The Federation of Polish Jews of America yesterday issued a protest against an interview granted by David A. Brown to the Polish Telegraphic Agency, regarding the condition of Polish Jewry, in a letter which it sent to leading Jewish organizations, calling upon them to take action against Mr. Brown.
The communication was addressed to the American Jewish Joint Distribution Committee, the American Jewish Committee and the Union of American Hebrew Congregations.
The interview granted by Mr. Brown to the Polish Telegraphic Agency during his recent stay in Warsaw stated that he saw no special misery among Polish Jewry and that “the alarming reports of the Jewish press and especially of the Jewish Telegraphic Agency in America with regard to the terrible condition of the Jews in Poland which are perturbing American Jewry create in America a false picture with regard to the position of the Jews in Poland.”
The letter of the Polish Federation says:
“The Jewish papers of Poland which have just reached this country carry, prominently displayed, an interview which Mr. David A. Brown has given to the Polish Telegraphic Agency. From the copy of this interview which we are enclosing you will see that Mr. Brown expressed the viewpoint that alarming reports of the Jewish press and especially of the Jewish Telegraphic Agency with regard to the terrible condition of the Jews in Poland were perturbing American Jewry and creating, in America, a false picture with regard to the position of the Jews in Poland.
“All the Jewish newspapers in Poland, without exception, have accompanied this report with editorial remarks pointing out the ludicrous character of Mr. Brown’s statement.
“We hardly need point out to you the gravity of the offense Mr. Brown has committed. It is evident that the representative of the Jewish Telegraphic Agency in Warsaw, as well as the correspondent of the other Jewish newspapers who are Polish citizens are by implication being denounced to the Polish Government as being engaged in propaganda against Poland with intention of blackening Poland’s reputation abroad.
“All reports which reach us, coming from Poland, indicate that Jewish conditions were never as difficult as today. The number of Jews who are compelled to apply to the Kehiloth for some assistance has reached much larger figures since the war. We have facts and figures in our files which prove beyond question that the economic situation in Poland is indescribably desperate.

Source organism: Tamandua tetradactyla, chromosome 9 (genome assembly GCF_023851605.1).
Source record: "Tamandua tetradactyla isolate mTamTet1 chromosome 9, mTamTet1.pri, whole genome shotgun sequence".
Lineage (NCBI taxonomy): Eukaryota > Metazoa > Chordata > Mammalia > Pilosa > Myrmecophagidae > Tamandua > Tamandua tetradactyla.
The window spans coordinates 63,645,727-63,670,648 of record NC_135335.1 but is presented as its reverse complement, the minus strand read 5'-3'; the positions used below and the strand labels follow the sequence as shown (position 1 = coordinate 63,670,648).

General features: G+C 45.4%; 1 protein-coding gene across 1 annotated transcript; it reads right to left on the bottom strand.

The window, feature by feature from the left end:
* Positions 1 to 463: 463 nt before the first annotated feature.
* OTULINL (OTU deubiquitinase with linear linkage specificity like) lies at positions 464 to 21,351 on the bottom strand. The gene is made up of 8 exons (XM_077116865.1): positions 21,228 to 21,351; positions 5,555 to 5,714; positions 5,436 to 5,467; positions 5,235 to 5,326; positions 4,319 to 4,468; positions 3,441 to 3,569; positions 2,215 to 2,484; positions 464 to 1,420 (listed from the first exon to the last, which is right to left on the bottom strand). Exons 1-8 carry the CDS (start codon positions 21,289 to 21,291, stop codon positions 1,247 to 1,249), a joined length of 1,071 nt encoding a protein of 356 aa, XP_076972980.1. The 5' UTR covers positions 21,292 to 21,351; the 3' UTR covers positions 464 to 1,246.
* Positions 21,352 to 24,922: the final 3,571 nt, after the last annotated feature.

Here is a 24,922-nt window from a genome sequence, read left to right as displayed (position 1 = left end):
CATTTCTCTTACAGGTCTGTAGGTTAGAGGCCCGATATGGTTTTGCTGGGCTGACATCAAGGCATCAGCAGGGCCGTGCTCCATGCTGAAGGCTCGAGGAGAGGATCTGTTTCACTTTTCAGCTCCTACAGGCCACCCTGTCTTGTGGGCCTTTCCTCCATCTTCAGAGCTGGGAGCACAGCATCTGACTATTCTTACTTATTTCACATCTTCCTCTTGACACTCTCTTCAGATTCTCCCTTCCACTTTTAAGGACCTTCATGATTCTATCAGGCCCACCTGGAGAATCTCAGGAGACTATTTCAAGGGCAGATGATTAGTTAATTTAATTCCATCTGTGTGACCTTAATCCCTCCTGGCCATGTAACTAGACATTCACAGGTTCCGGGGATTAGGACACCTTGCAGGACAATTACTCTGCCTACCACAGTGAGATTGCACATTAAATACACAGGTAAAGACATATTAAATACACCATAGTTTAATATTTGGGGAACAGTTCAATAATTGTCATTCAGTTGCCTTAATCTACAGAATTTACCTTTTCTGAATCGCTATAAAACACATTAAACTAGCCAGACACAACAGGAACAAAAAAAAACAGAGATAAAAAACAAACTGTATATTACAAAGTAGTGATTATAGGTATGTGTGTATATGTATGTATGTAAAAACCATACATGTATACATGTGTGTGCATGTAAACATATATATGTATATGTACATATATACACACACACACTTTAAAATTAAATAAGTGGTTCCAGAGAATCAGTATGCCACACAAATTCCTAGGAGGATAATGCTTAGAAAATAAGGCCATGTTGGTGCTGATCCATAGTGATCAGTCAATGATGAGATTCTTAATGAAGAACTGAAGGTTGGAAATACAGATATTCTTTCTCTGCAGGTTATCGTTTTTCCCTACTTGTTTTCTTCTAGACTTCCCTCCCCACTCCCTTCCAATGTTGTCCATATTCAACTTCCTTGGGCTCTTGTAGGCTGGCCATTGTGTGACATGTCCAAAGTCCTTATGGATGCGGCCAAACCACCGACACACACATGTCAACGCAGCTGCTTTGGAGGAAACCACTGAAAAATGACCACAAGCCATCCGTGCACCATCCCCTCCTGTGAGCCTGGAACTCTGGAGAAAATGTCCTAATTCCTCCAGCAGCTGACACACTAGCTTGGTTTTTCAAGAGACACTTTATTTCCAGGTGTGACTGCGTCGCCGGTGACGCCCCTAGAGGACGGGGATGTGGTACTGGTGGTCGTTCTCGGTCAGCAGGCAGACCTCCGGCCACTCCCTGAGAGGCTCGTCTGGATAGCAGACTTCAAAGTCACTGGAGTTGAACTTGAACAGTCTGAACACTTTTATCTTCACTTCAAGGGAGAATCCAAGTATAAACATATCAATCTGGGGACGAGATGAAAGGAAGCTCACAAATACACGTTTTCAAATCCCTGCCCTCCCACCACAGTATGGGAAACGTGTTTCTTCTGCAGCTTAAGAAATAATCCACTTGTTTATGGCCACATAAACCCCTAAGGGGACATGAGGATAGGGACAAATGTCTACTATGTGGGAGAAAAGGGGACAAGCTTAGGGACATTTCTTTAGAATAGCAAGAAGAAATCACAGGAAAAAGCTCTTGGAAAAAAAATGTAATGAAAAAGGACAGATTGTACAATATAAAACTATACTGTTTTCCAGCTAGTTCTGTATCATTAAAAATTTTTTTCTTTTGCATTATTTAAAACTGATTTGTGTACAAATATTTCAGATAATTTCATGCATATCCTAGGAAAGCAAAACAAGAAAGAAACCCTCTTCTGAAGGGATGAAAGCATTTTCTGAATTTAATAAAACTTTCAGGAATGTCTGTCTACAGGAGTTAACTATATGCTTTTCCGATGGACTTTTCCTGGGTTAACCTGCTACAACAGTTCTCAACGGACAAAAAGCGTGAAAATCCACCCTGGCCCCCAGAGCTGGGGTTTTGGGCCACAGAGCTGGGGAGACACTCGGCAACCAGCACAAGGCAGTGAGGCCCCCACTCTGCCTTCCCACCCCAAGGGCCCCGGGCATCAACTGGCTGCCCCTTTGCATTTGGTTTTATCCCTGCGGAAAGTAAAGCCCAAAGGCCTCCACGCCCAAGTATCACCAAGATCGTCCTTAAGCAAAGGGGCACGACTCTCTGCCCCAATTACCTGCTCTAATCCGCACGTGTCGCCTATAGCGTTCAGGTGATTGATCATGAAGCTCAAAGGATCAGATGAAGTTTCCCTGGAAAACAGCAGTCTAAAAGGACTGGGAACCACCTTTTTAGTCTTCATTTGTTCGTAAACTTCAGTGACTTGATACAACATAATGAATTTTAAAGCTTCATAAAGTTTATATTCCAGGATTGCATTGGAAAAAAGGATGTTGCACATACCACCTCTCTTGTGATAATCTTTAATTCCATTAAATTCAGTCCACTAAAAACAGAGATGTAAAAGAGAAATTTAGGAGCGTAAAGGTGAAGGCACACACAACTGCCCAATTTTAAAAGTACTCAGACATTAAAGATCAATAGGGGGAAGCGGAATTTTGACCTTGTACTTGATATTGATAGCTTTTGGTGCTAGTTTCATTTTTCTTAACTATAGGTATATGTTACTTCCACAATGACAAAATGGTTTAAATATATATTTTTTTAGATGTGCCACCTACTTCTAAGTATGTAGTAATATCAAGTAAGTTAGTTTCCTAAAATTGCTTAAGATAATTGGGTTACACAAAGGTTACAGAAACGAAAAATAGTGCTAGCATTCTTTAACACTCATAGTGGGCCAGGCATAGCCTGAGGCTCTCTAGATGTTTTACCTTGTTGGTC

“We are certain that these utterings of Mr. Brown are as misrepresentative of your Committee as they are of us and that same are a deeper reflection against your Committee than against us because of his very membership in your Committee. It is, therefore, our sincere hope and expectation that your Committee will take such action forthwith as this situation, as reported to us, requires.”
The Polish Telegraphic Agency interview with Mr. Brown declares interalia:
“In an interview with a representative of the Polish Telegraphic Agency, Mr. Brown indicated that the position of the Jews in Poland is the same as that of the Jews in other European lands and is closely bound up with the world economic crisis. He did not paint a black picture of conditions among Polish Jewry.
“It is characteristic that the jargon (?) press of Poland which hailed (?) Mr. Brown’s coming to Poland and described him as a great Jewish communal leader carried not a single interview with him upon his arrival or even a notice. This is certainly due to the fact that Brown did not see ‘any specific misery among the Jewish masses of Poland.’
“In the course of the interview, Brown pointed out that the alarming reports are incorrect which have been published by the Jewish press in America concerning the position of the Jews in Poland, which are disquieting American Jewry and producing a false picture of the status of Polish Jewry.”
“Unser Express,” Yiddish daily of Warsaw, published this report by the Polish Telegraphic Agency with the following comment:
“If Mr. Brown has really not seen the terrible need among Polish Jewry, then he is, unfortunately, very nearsighted or he sought to find evidence of this need in the “Hotel Europayski” where he stayed during his Warsaw visit.
“When one has dollars in his pocket and resides in the ‘Hotel Europayski’ it is truly difficult to see the Jewish masses in general and their misery in particular,” the paper concludes.